CHICAGO — Attorneys for impeached Illinois Gov. Rod Blagojevich continued their barrage of pretrial motions with a new one Thursday that asks a federal judge to lift a court-ordered seal on all evidence, including hundreds of hours of secret FBI wiretap recordings.
The seven-page motion filed at the U.S. District Court in Chicago early Thursday – two months before Blagojevich's corruption retrial is slated to start – argues the two-year-old order barring the public release of evidence impairs Blagojevich lawyers' more than prosecutors.
"It is a fundamentally unfair playing field," the motion says.
Blagojevich, 54, faces an April 20 retrial on 23 charges, including that he tried to sell or trade an appointment to President Barack Obama's vacated U.S. Senate seat. He's also accused of trying to shake down donors for campaign cash. At his first trial, jurors deadlocked on all but one count of lying to the FBI.
Of hundreds wiretap recordings, only a small percentage were played at the first trial. The rest are barred from release by the seal order, including recordings of conversations between Blagojevich or his aides with prominent public figures not accused of any wrongdoing in the case.
Thursday's filing also accuses the government of selectively releasing out-of-context excerpts before the first trial that "poisoned the jury pool," arguing that the seal – called a protective order – makes it impossible for the defense to respond.
"The protective order has only served to permit the government to present half-truths and distortions and has handicapped Blagojevich's ability to fight back against false government allegations and set the record straight," the motion says.
In the most notorious wiretap outtake released by prosecutors before the first trial, Blagojevich is heard saying about Obama's vacated seat: "I've got this thing and it's (bleepin') golden. . . . I'm just not giving it up for (bleepin') nothing."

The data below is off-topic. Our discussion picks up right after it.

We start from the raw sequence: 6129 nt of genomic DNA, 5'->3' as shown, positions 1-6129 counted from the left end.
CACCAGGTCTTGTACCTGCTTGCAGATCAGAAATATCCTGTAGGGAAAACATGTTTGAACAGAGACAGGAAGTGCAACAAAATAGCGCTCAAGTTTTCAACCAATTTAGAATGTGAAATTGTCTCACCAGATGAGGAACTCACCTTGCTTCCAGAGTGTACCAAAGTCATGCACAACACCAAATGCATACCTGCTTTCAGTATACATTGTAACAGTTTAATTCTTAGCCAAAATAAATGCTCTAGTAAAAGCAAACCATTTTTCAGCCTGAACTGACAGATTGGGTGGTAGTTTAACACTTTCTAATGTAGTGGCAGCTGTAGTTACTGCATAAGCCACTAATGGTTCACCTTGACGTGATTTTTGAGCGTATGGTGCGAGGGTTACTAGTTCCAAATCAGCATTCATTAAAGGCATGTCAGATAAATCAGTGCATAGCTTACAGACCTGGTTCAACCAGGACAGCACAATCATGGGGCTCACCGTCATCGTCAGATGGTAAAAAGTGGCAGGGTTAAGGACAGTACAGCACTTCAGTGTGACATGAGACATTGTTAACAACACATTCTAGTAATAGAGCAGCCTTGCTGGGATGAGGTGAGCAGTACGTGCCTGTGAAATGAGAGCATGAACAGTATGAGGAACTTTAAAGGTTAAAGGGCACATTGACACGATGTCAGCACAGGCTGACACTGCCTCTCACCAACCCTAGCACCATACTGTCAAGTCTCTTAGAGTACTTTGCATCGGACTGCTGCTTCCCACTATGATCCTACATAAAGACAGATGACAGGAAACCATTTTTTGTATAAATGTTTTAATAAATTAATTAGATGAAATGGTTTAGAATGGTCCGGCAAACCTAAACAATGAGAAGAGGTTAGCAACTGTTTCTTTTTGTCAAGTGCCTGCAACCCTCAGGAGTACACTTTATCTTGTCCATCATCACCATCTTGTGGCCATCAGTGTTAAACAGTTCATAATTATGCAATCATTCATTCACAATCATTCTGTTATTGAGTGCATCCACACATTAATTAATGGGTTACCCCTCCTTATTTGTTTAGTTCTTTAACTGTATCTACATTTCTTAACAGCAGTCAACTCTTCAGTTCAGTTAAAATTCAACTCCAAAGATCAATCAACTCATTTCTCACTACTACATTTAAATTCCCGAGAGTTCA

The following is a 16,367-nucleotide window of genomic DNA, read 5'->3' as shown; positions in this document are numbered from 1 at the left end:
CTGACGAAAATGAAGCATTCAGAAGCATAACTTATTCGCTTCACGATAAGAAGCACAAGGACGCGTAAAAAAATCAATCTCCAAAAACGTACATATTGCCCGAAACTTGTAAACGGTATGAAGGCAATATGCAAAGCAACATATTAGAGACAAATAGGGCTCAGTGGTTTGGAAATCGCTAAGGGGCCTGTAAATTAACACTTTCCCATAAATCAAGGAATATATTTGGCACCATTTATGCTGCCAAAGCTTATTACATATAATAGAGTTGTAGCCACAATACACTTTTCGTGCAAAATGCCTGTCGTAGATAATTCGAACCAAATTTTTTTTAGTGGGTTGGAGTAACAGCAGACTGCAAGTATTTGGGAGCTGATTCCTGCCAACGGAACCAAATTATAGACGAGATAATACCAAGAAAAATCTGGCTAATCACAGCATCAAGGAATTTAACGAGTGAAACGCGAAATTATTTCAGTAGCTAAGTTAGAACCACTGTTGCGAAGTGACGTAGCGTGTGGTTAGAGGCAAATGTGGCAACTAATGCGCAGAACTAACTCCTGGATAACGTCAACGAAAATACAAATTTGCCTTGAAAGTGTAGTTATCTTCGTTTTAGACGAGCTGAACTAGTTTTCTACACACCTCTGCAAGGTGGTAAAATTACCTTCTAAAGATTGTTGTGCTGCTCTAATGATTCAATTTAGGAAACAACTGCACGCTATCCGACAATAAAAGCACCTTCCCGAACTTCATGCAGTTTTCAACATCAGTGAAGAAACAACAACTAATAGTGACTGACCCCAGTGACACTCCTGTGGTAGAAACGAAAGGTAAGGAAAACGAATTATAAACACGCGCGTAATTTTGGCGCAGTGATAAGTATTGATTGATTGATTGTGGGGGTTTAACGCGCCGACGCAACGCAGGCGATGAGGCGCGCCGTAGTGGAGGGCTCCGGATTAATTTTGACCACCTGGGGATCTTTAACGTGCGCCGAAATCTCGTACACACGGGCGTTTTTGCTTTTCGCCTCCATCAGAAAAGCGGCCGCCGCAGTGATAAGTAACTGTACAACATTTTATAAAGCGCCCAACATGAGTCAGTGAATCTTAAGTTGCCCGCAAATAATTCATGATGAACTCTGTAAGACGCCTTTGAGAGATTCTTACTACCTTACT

U.S. Attorney's office spokeswoman Kim Nerheim declined any comment on Thursday's motion.
One justification for the seal on evidence, the motion says, was the possibility that making the evidence public could interfere with other pending prosecutions. But the motion says it understands the investigation in the case has essentially ended.
The latest motion is the third within two weeks. Presiding Judge James Zagel had set Feb. 15 as a deadline to file all pretrial motions, but the defense this week asked for another few days. The next status hearing is Feb. 22, during which Zagel could accept or reject those motions.
Thursday's filing says prosecutors played just 2 percent of "thousands" of recordings at Blagojevich's first trial. It argues that prosecutors should now have no interest in keeping all the tapes under wraps.
"If Blagojevich has violated the law, as the government alleges, why would the government seek to keep the evidence under lock and key?" the motion asks.
Thursday's motion echoes a repeated refrain from Blagojevich as he went on a media blitz in the months after his arrest for prosecutors to play all the tapes, claiming that doing so would show he had no criminal intent.
At his first trial, Blagojevich's attorneys rested without mounting a defense, neither calling any witnesses nor playing any tapes of their own. They could have attempted to introduce tapes not played to jurors by prosecutors, though Zagel had already ruled that many recordings weren't admissible.
Judges can have multiple reasons for sealing evidence, including to prevent potential jurors from hearing evidence though the media that they may have to assess at trial.
On Monday, the defense filed a motion asking Zagel to let his lawyers play around 100 excerpts of FBI recordings made before Blagojevich's arrest on Dec. 9, 2008. They argue the recordings would show he sought to forge a legal political deal to name Illinois Attorney General Lisa Madigan to Obama's vacated U.S. Senate seat.
Prosecutors dismissed that assertion in an uncharacteristically quick response filed later Monday, saying that the defense motion appeared to be an attempt to influence potential retrial jurors.
In the same response, prosecutors denied a claim made in a defense motion last week that key evidence – including a call allegedly involving former White House chief of staff and current Chicago mayoral hopeful Rahm Emanuel – was "mysteriously missing."